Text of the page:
My name is Neil Endicott and I provide mental training to tennis players around the world using the Mindfulness-Based Tennis Psychology (MBTP) method, which I founded in 2010.
When I was younger I struggled with the mental side of tennis. I slumped physically and mentally in matches if I made mistakes, and often got caught up in negative thinking between and during points, which affected my concentration. I stumbled along OK, but it wasn’t until I started practicing mindfulness meditation that I moved on significantly with my mental game.
I learned how to become fully aware of any negative thoughts and emotions I experienced on court and how to let them be just as they are, rather than waste mental energy trying to change them.
Most of the time we’re on autopilot, not fully aware of the thoughts and emotions which are present at any given time. On autopilot, we often get caught up in negative patterns of thinking, and don’t realise that by engaging with negative thoughts we often exacerbate them.
In the past this was certainly true for me. During matches, I interfered with negative mental experiences, trying to work them out or push them away. When I missed a shot or double-faulted, I would get into self-critical conversations with myself, which I now know was precisely the wrong thing to do.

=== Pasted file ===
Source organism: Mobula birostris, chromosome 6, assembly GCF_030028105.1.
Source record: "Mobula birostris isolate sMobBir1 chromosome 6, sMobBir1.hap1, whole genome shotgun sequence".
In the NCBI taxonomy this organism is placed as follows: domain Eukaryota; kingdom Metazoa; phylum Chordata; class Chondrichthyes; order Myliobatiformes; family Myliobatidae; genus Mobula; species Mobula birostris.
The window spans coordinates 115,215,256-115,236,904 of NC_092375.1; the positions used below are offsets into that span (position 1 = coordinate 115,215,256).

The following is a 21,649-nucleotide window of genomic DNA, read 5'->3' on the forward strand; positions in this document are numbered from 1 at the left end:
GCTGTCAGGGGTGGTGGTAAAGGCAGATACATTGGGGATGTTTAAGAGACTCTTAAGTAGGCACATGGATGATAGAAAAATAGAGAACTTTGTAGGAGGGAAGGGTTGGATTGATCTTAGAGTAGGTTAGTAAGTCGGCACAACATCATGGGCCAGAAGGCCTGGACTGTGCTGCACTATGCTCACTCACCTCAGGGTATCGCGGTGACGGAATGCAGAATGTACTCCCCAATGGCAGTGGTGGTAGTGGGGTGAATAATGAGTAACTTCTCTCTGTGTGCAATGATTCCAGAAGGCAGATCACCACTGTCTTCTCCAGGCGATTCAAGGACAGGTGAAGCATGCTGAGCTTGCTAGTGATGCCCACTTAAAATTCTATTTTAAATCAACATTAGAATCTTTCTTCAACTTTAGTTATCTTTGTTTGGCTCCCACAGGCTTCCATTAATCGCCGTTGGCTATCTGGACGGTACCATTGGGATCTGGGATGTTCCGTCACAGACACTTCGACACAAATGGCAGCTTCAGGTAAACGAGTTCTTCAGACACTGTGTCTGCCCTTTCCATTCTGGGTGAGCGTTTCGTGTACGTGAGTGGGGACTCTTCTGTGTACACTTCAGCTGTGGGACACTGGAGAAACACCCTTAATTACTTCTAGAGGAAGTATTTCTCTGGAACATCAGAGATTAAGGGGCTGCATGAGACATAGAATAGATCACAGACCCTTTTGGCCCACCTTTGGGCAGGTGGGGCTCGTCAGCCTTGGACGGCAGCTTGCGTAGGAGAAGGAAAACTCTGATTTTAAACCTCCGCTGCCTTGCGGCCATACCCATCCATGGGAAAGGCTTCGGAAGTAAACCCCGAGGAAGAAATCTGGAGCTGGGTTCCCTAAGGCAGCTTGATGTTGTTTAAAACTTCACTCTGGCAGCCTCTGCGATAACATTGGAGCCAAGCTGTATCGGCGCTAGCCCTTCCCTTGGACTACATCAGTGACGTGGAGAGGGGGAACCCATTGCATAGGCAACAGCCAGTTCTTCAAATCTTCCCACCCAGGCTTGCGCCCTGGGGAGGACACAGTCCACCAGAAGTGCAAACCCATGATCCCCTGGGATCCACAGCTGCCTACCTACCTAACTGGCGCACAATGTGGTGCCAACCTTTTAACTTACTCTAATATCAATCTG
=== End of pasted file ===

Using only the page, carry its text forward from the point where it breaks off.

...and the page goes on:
Mindfulness is all about learning not to interfere with the thoughts going through our heads, so that we can reduce cognitive activity (thinking) and boost our chances of playing in the zone.
Mindfulness helps us to notice what is happening in our minds and to redirect our attention to whatever task we choose. By practicing meditation, I learned that I could choose whether to engage with thoughts or not. On court this is a great skill to have.
Imagine being able to quickly let go of negative thoughts after missing an easy shot, or being able to stay cool on the big points. Mindfulness-Based Tennis Psychology teaches us how to do this.
Any tennis player can learn mindfulness, and that’s why I designed the Mindfulness-Based Tennis Psychology (MBTP) course, so that anyone can learn these skills.
I’m not saying that meditation turned me into Roger Federer! It simply enabled me to play more often to the top of my ability, to get into the zone more often, and to enjoy my tennis to the full.
It can help you play to the top of your ability too, whatever standard you play to – whether you’re a tour professional, a regular club player or a beginner.
You can download the MBTP course here.
If you have any questions about Mindfulness-Based Tennis Psychology, feel free to email me.
Mindfulness-Based Tennis Psychology